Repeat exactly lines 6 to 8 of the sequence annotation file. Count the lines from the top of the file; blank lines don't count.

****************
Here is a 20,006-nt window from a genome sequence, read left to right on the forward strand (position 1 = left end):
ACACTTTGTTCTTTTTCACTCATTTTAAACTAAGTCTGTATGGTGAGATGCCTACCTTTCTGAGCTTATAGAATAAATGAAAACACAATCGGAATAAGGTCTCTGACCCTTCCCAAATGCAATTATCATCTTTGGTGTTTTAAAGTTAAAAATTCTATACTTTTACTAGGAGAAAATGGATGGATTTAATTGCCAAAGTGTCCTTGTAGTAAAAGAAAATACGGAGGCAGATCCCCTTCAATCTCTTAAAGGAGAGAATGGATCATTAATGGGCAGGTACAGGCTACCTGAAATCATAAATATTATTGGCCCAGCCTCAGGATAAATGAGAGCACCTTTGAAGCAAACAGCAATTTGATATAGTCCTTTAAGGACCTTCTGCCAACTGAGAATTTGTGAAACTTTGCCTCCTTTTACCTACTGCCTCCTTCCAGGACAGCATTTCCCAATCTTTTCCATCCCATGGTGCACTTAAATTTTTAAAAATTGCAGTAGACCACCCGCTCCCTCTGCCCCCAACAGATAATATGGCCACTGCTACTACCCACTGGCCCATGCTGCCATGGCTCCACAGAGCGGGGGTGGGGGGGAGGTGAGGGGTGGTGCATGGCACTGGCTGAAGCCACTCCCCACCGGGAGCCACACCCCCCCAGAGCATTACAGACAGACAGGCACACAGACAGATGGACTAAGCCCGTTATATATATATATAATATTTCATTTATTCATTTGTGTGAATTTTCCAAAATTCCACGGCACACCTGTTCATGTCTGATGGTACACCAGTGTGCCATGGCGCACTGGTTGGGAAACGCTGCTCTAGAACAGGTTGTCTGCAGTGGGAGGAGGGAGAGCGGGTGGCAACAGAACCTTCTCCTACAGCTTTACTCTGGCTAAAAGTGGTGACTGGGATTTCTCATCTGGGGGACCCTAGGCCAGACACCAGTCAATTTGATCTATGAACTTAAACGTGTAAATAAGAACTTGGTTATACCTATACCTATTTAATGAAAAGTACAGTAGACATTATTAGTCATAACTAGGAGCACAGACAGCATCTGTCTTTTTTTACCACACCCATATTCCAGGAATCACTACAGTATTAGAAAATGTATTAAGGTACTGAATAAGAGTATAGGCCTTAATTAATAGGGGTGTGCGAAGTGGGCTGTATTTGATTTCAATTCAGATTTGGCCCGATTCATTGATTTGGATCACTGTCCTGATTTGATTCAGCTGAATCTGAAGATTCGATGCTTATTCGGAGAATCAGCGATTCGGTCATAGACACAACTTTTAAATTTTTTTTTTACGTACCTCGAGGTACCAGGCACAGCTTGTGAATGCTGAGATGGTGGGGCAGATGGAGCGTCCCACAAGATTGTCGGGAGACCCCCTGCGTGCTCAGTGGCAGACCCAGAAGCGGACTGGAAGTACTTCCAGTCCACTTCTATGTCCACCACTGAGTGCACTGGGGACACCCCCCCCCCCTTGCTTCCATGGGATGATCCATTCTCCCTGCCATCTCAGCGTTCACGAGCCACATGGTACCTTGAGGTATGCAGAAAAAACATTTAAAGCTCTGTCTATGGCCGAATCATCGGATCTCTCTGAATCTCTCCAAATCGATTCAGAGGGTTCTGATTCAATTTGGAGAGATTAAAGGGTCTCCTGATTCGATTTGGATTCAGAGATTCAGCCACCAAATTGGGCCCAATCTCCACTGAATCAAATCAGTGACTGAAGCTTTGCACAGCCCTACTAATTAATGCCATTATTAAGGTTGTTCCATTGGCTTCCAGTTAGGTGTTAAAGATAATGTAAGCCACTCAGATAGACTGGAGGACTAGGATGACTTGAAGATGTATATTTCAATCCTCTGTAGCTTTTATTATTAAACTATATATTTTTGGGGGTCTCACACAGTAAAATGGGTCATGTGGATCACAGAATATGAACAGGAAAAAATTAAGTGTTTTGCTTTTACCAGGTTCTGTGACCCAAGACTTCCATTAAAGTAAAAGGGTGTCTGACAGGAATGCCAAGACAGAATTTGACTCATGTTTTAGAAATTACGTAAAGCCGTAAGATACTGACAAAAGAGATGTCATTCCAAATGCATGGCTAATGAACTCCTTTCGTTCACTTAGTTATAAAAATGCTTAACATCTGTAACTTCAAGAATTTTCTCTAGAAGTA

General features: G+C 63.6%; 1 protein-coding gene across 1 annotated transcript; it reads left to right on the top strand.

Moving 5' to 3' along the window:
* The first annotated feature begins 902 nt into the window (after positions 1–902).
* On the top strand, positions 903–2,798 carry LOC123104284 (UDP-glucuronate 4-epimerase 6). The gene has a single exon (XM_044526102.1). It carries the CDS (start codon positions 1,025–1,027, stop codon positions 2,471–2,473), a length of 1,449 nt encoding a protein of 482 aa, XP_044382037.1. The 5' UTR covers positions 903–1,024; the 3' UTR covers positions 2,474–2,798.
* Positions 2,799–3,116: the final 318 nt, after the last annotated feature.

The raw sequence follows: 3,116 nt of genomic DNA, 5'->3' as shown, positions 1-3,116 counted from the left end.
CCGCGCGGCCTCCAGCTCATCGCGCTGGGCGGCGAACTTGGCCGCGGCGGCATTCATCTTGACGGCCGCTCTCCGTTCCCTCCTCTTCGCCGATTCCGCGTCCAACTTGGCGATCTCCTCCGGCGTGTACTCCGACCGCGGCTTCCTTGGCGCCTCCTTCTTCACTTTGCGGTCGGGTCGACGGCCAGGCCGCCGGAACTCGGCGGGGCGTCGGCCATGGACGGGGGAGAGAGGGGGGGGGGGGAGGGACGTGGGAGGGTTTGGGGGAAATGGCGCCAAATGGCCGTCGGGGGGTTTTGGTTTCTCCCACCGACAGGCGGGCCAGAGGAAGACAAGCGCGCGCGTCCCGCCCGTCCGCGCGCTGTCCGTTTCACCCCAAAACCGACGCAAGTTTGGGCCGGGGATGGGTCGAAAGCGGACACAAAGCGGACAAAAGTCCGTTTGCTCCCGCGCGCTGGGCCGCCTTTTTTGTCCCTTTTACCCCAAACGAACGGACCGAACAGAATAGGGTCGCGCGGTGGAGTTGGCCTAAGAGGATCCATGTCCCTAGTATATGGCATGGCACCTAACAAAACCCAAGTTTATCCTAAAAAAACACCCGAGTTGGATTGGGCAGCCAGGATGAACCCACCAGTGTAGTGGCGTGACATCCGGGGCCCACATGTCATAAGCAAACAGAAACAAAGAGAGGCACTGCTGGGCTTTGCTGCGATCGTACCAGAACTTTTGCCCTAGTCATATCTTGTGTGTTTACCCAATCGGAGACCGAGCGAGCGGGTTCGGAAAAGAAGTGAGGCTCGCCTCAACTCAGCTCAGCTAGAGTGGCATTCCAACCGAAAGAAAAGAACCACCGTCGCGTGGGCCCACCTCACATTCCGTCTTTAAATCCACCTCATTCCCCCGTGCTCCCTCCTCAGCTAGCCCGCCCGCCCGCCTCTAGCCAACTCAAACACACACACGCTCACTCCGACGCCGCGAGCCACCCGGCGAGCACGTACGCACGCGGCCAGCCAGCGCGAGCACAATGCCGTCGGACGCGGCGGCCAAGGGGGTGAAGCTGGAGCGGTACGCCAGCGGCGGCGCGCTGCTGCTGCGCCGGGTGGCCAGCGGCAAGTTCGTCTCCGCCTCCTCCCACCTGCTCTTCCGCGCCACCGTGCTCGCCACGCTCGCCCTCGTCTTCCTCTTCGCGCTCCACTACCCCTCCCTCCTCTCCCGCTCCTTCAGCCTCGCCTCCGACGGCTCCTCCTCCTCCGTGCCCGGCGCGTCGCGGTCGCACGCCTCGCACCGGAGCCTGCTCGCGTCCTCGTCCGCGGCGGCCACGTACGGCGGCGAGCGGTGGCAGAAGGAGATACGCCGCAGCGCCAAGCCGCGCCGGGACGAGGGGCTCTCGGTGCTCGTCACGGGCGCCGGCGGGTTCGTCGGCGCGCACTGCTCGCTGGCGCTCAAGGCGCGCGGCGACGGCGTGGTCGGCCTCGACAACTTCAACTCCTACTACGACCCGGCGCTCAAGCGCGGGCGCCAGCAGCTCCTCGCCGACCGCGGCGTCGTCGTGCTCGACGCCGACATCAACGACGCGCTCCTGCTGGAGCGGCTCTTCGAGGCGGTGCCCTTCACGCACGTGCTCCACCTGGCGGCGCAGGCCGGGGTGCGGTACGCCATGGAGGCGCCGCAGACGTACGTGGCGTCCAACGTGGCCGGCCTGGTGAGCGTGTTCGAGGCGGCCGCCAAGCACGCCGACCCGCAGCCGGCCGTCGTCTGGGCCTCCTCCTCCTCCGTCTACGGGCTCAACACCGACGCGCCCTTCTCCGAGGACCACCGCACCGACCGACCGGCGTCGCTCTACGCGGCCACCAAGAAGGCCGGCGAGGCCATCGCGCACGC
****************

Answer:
* On the top strand, positions 903–2,798 carry LOC123104284 (UDP-glucuronate 4-epimerase 6). The gene has a single exon (XM_044526102.1). It carries the CDS (start codon positions 1,025–1,027, stop codon positions 2,471–2,473), a length of 1,449 nt encoding a protein of 482 aa, XP_044382037.1. The 5' UTR covers positions 903–1,024; the 3' UTR covers positions 2,474–2,798.
* Positions 2,799–3,116: the final 318 nt, after the last annotated feature.

The raw sequence follows: 3,116 nt of genomic DNA, 5'->3' as shown, positions 1-3,116 counted from the left end.